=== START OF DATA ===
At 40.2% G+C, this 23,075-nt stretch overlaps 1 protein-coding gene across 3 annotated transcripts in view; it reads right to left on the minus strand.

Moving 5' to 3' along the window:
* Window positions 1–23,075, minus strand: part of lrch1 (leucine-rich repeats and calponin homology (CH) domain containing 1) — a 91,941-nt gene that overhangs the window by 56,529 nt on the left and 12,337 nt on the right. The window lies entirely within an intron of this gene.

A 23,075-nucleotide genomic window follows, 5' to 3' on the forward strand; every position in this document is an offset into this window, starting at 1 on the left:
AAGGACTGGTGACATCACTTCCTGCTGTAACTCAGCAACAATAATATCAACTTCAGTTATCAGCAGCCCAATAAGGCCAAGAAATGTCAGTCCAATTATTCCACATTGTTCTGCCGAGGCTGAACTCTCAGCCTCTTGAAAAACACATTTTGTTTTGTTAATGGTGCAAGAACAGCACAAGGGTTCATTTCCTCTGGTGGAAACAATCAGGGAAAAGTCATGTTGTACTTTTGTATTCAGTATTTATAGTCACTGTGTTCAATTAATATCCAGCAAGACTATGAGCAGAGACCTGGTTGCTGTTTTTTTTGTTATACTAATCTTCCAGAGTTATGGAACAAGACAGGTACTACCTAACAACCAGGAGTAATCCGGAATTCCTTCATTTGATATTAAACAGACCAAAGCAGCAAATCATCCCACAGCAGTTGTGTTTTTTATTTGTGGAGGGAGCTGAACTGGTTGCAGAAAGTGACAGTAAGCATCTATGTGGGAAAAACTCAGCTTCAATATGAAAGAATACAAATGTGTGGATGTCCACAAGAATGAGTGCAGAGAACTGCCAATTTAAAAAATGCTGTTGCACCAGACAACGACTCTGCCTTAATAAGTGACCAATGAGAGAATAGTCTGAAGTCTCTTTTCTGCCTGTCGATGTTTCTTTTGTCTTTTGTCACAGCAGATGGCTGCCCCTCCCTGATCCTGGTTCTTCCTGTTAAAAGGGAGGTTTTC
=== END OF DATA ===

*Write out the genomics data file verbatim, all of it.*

At 40.2% G+C, this 23,075-nt stretch overlaps 1 protein-coding gene across 3 annotated transcripts in view; it reads right to left on the minus strand.

Moving 5' to 3' along the window:
* Window positions 1–23,075, minus strand: part of lrch1 (leucine-rich repeats and calponin homology (CH) domain containing 1) — a 91,941-nt gene that overhangs the window by 56,529 nt on the left and 12,337 nt on the right. The window lies entirely within an intron of this gene.

A 23,075-nucleotide genomic window follows, 5' to 3' on the forward strand; every position in this document is an offset into this window, starting at 1 on the left:
AAGGACTGGTGACATCACTTCCTGCTGTAACTCAGCAACAATAATATCAACTTCAGTTATCAGCAGCCCAATAAGGCCAAGAAATGTCAGTCCAATTATTCCACATTGTTCTGCCGAGGCTGAACTCTCAGCCTCTTGAAAAACACATTTTGTTTTGTTAATGGTGCAAGAACAGCACAAGGGTTCATTTCCTCTGGTGGAAACAATCAGGGAAAAGTCATGTTGTACTTTTGTATTCAGTATTTATAGTCACTGTGTTCAATTAATATCCAGCAAGACTATGAGCAGAGACCTGGTTGCTGTTTTTTTTGTTATACTAATCTTCCAGAGTTATGGAACAAGACAGGTACTACCTAACAACCAGGAGTAATCCGGAATTCCTTCATTTGATATTAAACAGACCAAAGCAGCAAATCATCCCACAGCAGTTGTGTTTTTTATTTGTGGAGGGAGCTGAACTGGTTGCAGAAAGTGACAGTAAGCATCTATGTGGGAAAAACTCAGCTTCAATATGAAAGAATACAAATGTGTGGATGTCCACAAGAATGAGTGCAGAGAACTGCCAATTTAAAAAATGCTGTTGCACCAGACAACGACTCTGCCTTAATAAGTGACCAATGAGAGAATAGTCTGAAGTCTCTTTTCTGCCTGTCGATGTTTCTTTTGTCTTTTGTCACAGCAGATGGCTGCCCCTCCCTGATCCTGGTTCTTCCTGTTAAAAGGGAGGTTTTC